It’s bad enough that the video of the incident and the subsequent explanation by the young man was shared so quickly and by so many; the U.S. certainly could’ve executed damage control in an effort to avoid any obvious and potentially media-susceptible intervention. Even with Obama’s recent claims to be “seriously concerned,” he still affirms Israel’s “right to defend itself” amid the rising death toll of Palestinian civilians.
The aftermath of an airstrike on a beach in Gaza City last Wednesday. Four young Palestinian boys, all cousins, were killed. Credit Tyler Hicks/The New York Times

The aftermath of an airstrike on a beach in Gaza City last Wednesday. Four young Palestinian boys, all cousins, were killed. Credit Tyler Hicks/The New York Times

Another story was recently posted about the cease-fire/non-cease-fire back-and-forth that took place under President Sisi’s and Egypt’s “counseling.” Egypt? Really? So, instead of tapping into a stable country that might actually have some political pull with one or both sides of this conflict, we’re going with Egypt? Sigh.
Although a five-hour ceasefire did in fact occur to allow for humanitarian aid to enter the Gaza Strip, most U.S. media reported that an extended ceasefire was accepted by Israel, the Arab League and Palestinian Authority President Mahmoud Abbas but was rejected by the military wing of Hamas, the group that controls Gaza. What is not being reported as accurately (and as loudly) is the reasoning for the rejection.
Egypt’s reluctance to give up its mediator position, even though Hamas – with ties to the Muslim Brotherhood – can’t stand Sisi (a staunch, doesn’t help either.

The rest of the world is finally starting to really speak out against Israel and its dealings with Palestinians, yet Israel is getting more and more belligerent with an arrogance matched only by its ‘big brother’ – the U.S. Frustrating = a severe understatement. Even Sec. of State John Kerry was recently caught with his foot in his mouth and then reverted back to singing the tried-and-true tune that goes something like this: “America and Israel, sitting in a tree. K-I-S-S-I-N-G.”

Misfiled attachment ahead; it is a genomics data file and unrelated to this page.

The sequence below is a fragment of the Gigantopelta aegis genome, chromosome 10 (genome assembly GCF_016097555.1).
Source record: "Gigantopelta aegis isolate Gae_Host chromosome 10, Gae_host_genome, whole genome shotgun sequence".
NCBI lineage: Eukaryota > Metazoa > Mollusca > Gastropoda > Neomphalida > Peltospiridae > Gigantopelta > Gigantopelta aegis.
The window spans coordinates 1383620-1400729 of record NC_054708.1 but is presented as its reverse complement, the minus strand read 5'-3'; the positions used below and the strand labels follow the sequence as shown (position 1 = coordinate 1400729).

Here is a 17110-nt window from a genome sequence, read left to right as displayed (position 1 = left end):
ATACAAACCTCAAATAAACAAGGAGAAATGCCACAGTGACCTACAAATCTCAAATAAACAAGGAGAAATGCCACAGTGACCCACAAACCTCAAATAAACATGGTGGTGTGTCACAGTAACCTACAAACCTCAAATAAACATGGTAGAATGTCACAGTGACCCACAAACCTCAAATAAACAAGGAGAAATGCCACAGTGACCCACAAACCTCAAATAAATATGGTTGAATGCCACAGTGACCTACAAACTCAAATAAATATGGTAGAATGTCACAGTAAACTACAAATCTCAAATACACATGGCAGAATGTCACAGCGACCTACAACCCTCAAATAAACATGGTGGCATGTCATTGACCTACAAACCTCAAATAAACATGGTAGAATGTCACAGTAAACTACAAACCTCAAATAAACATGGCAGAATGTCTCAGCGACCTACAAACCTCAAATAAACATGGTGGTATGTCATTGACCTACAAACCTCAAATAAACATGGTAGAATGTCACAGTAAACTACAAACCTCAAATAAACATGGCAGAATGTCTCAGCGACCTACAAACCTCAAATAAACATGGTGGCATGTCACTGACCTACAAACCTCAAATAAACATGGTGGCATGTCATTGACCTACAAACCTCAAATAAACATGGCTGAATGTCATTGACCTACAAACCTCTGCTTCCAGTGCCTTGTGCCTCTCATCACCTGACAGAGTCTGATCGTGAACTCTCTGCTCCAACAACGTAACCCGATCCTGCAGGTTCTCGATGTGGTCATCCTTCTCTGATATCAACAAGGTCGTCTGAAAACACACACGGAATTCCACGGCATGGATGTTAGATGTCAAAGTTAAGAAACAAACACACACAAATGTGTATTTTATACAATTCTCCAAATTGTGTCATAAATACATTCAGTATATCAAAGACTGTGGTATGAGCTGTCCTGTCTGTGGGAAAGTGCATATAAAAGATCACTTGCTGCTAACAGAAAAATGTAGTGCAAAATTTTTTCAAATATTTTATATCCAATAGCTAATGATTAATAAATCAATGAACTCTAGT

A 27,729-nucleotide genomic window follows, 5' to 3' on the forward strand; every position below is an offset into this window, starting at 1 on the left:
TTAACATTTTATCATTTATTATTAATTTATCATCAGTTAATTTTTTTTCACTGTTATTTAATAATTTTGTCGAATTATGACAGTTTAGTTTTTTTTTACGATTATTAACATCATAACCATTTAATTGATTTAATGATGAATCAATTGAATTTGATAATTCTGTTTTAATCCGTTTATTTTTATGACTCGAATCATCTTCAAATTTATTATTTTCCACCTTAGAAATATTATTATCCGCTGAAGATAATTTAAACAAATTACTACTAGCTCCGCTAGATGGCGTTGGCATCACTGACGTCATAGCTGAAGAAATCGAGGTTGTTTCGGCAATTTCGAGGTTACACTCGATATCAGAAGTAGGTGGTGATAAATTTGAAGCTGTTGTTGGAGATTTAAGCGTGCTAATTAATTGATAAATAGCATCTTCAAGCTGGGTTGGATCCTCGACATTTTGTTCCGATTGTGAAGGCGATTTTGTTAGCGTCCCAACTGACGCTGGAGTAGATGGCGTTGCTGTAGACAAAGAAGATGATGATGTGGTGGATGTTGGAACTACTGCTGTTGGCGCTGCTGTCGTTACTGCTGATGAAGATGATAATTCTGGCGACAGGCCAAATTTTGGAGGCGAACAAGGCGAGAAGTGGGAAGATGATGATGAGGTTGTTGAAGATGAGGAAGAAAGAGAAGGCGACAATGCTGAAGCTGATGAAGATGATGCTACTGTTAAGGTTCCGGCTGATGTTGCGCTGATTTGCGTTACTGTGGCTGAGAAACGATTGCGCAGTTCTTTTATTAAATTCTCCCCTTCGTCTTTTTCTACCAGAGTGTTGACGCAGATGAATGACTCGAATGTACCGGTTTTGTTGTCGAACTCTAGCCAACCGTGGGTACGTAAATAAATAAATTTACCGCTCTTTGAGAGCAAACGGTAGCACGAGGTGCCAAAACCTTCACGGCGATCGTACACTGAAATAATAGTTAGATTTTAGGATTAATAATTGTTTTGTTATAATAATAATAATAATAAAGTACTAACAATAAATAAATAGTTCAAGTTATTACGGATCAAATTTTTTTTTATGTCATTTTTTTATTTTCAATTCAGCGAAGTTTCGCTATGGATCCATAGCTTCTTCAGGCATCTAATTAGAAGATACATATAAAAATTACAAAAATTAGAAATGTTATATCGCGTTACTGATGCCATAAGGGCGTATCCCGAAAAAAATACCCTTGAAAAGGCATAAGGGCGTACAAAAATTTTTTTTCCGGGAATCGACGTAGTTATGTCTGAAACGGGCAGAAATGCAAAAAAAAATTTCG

The minute we (America) actually start to take a stance that’s more aligned with the rest of the world, more aligned with human decency and more aligned with common sense, is the same minute progress may actually be made on this long, drawn-out subject. Slowly but surely others within the global community have been embracing this “radical” mantra, although it’s the U.S. that can actually do something about it. The “right of Israel to defend itself” is long overused. America should refuse to continue funding and arming a country that continuously (and unabashedly) denies that right to others. The right of Palestinians to live should be given the same weight and attention. This simply is not a fair fight.

This isn’t an Israel-bashing tirade mind you; the Israeli people are not the issue whatsoever. This is simply a call for justification and clarification of our continued support of a country that doesn’t do anything for us but bring misery. Our direct involvement and unwavering defense of Israel is the primary reason why this region is so unstable: other countries see Israel’s continual mistreatment of Palestinians and blame the U.S. for its refusal to remove itself from the situation. The Israeli people deserve better than to have their government continuously wage war in their name (sound familiar?), making violence and bloodshed a daily occurrence. 

Ethical reporting on what’s really going on, the outright questioning of U.S. involvement in the region and an international call – and persistent insistence on a realistic two-state solution are what need to happen for there to be any hope for this deteriorating saga. Unlike the show, this is a new kind of game; one where the thrones aren’t just made of ancient swords and the battles won with dragons, magic and unsullied soldiers. In fact, this isn’t a game at all.


Read more on this:

Hello everyone! I know it’s been while since I’ve cast one eye on two worlds and shared my findings with you, but believe me, I’ve been a very busy bee this past year: